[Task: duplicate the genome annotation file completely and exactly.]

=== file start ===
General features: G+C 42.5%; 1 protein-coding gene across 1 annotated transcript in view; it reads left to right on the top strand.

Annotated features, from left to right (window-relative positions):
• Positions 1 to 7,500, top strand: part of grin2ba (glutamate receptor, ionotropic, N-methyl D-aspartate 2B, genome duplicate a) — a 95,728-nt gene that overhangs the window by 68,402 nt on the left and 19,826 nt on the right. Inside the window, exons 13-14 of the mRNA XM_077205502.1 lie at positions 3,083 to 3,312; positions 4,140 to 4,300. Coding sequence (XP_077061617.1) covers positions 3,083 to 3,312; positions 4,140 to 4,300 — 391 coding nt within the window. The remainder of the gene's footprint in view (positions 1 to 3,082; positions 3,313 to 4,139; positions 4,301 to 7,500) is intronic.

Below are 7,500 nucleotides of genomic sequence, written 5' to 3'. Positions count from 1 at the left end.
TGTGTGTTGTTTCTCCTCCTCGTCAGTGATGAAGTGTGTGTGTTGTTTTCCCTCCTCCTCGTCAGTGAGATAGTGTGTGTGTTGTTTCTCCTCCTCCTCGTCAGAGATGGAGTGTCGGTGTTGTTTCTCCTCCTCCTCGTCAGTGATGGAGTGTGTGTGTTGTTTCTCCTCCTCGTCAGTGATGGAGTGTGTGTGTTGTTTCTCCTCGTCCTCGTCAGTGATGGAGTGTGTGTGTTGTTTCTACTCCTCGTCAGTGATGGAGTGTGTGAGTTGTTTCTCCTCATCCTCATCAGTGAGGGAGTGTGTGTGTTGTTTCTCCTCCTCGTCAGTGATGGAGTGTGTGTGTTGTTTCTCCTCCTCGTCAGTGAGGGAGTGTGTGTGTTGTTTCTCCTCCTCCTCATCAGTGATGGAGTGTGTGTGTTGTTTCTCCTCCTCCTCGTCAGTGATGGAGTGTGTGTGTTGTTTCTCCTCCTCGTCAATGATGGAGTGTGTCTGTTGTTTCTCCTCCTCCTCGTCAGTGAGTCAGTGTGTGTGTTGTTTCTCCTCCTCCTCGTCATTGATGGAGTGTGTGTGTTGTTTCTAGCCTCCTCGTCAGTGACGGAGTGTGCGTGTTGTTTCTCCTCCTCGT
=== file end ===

General features: G+C 42.5%; 1 protein-coding gene across 1 annotated transcript in view; it reads left to right on the top strand.

Annotated features, from left to right (window-relative positions):
• Positions 1 to 7,500, top strand: part of grin2ba (glutamate receptor, ionotropic, N-methyl D-aspartate 2B, genome duplicate a) — a 95,728-nt gene that overhangs the window by 68,402 nt on the left and 19,826 nt on the right. Inside the window, exons 13-14 of the mRNA XM_077205502.1 lie at positions 3,083 to 3,312; positions 4,140 to 4,300. Coding sequence (XP_077061617.1) covers positions 3,083 to 3,312; positions 4,140 to 4,300 — 391 coding nt within the window. The remainder of the gene's footprint in view (positions 1 to 3,082; positions 3,313 to 4,139; positions 4,301 to 7,500) is intronic.

Below are 7,500 nucleotides of genomic sequence, written 5' to 3'. Positions count from 1 at the left end.
TGTGTGTTGTTTCTCCTCCTCGTCAGTGATGAAGTGTGTGTGTTGTTTTCCCTCCTCCTCGTCAGTGAGATAGTGTGTGTGTTGTTTCTCCTCCTCCTCGTCAGAGATGGAGTGTCGGTGTTGTTTCTCCTCCTCCTCGTCAGTGATGGAGTGTGTGTGTTGTTTCTCCTCCTCGTCAGTGATGGAGTGTGTGTGTTGTTTCTCCTCGTCCTCGTCAGTGATGGAGTGTGTGTGTTGTTTCTACTCCTCGTCAGTGATGGAGTGTGTGAGTTGTTTCTCCTCATCCTCATCAGTGAGGGAGTGTGTGTGTTGTTTCTCCTCCTCGTCAGTGATGGAGTGTGTGTGTTGTTTCTCCTCCTCGTCAGTGAGGGAGTGTGTGTGTTGTTTCTCCTCCTCCTCATCAGTGATGGAGTGTGTGTGTTGTTTCTCCTCCTCCTCGTCAGTGATGGAGTGTGTGTGTTGTTTCTCCTCCTCGTCAATGATGGAGTGTGTCTGTTGTTTCTCCTCCTCCTCGTCAGTGAGTCAGTGTGTGTGTTGTTTCTCCTCCTCCTCGTCATTGATGGAGTGTGTGTGTTGTTTCTAGCCTCCTCGTCAGTGACGGAGTGTGCGTGTTGTTTCTCCTCCTCGT